Read: Prospero’s Response to COVID-19

The COVID-19 crisis has created barriers to accessing care, particularly for those facing complex conditions. In response, Prospero’s team has innovated quickly by combining our compassionate home-based support with enhanced telemedicine offerings. This comprehensive care model is tailored to people’s needs and meets them where they are most comfortable and better treated – in the home. We are committed to ensuring the safety of those in our care, their families, and our clinicians and will continue to remain in compliance with the Centers for Disease Control and Prevention (CDC) guidelines. We are also closely monitoring directives from state and local health departments.

If you have questions about how we can best support you or your loved one, call our team at 1-888-608-0499, TTY 711.

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Prospero Health registered nurse Darrica Brown

Prospero RN Darrica Brown on Building Trust With Patients


The following is a true story; the names of the patient and caregiver in this story have been changed to protect their privacy. Images do not represent their likeness.

Twenty years ago, Darrica Brown was hospitalized following a serious car accident. While recovering from the crash, Darrica had plenty of time to reflect on her life. She worked at a bank, and while she enjoyed the fast pace and financial rewards of her job, she didn’t feel particularly fulfilled. As the days passed, Darrica began to see herself in the faces of the nurses who were helping her along the path to recovery. 

“I had a lot of great nurses taking care of me,” Darrica said. “They made a huge impact on my life, and I wanted to do the same for others. So, after I got out of the hospital, I immediately began applying to nursing schools. I’ve been a nurse for 17 years now.”

A natural caregiver 

Darrica and her family at Christmas

While her accident was the catalyst for her career in nursing, she began caring for others during her childhood. Darrica’s grandmother often struggled with her health, and as a young girl, Darrica was one of the first people at her bedside.

Her experience with her grandmother and during her accident have taught her a lot about the importance of connecting with people you’re caring for on a personal level.

“When I go into a patient’s home, I try to make them comfortable and establish rapport. Because if they don’t trust me, I might not find out what’s really going on. It’s not really that a person is hurting—it’s that they might have an issue with their spouse, or with one of their children.”

By establishing trust, Darrica helps patients and their families find their voice and understand their options. She appreciates how overwhelming it can be for people dealing with serious illness. They have to simultaneously manage medications, communicate with different providers, and process all the information being thrown their way. If Darrica is making a home visit and sees that a patient is unsure about something their doctor said, Darrica will immediately call the doctor to clear up any confusion. In this way, she helps to make their lives a little less complicated.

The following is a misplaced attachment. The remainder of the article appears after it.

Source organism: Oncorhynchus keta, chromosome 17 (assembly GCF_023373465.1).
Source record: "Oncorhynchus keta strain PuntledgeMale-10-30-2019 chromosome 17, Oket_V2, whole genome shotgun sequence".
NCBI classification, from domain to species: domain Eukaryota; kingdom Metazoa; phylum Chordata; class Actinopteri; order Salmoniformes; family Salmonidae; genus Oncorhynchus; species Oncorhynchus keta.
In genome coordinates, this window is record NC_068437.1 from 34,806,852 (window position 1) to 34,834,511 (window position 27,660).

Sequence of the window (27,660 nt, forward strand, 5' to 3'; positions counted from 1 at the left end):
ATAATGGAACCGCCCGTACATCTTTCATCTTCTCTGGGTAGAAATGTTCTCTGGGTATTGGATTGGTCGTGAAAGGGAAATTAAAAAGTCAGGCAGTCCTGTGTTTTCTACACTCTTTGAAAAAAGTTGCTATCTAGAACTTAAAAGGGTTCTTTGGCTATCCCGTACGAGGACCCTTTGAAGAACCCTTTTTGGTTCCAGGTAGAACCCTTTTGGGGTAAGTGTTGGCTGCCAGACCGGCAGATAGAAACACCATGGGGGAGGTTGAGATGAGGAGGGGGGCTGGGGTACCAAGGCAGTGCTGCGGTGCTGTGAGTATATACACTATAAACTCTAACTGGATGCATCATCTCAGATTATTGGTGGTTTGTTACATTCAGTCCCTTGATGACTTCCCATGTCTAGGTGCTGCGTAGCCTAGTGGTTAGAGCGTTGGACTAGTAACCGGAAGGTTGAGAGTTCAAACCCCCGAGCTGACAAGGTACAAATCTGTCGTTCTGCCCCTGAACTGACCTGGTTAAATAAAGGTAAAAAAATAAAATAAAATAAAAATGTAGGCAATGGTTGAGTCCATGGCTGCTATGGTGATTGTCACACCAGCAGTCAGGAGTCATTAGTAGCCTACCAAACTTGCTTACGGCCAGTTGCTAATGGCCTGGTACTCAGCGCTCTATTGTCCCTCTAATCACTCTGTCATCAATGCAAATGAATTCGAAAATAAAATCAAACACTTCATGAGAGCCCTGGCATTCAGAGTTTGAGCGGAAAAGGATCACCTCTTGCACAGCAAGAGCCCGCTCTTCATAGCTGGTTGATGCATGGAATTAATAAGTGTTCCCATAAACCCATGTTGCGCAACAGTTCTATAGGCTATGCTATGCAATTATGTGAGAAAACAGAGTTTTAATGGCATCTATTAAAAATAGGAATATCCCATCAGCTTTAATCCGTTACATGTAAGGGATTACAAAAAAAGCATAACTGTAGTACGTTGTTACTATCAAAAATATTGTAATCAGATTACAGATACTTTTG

Prepared for the unexpected

Building rapport often leads to better outcomes for her patients. Last year, a patient named “Annie,” who suffers from diabetes, became sluggish and confused. The patient’s husband, “John,” immediately called Darrica when they needed help. Darrica was able to quickly assess the situation and recommended that Annie drink orange juice for low blood sugar while the paramedics were on their way to administer an IV.

The following week, Annie’s blood sugar dropped dangerously low again, and the family was forced to make another 911 call. Through extensive research, Darrica discovered the patient’s low blood sugar spells were being caused by a medication that should have been discontinued but somehow managed to slip into the bubble pack supplied by Annie’s pharmacy. Darrica contacted Annie’s primary physician and her pharmacy to ensure the medication would be discontinued, and she had John remove the pills from the bubble pack. Annie’s blood sugar levels have remained normal ever since. That’s the value of truly knowing her patients. Darrica isn’t just there for one incident—she builds relationships by taking the time to know the people in her care.

The Next Chapter 

Sadly, Annie’s husband—and primary caregiver—passed away shortly after Annie’s low blood sugar incidents. Consumed with grief, Annie lost her appetite and started having trouble sleeping. Darrica took the lead again, this time by encouraging Annie’s primary physician to prescribe antidepressants “to get Annie over the hump.”

“Annie is doing well. She has four sons, and I’ve been in touch with all of them. They all know what to expect, how to manage her care, and when to call me if they need me. If something happens, they’ll call me.”

“Darrica showed she cared about what was going on with my mother,” praised one of Annie’s sons. “Checking on her, calling us back—it was Darrica’s job, but she went above and beyond, if you ask me.”

Darrica and her husband Daryl


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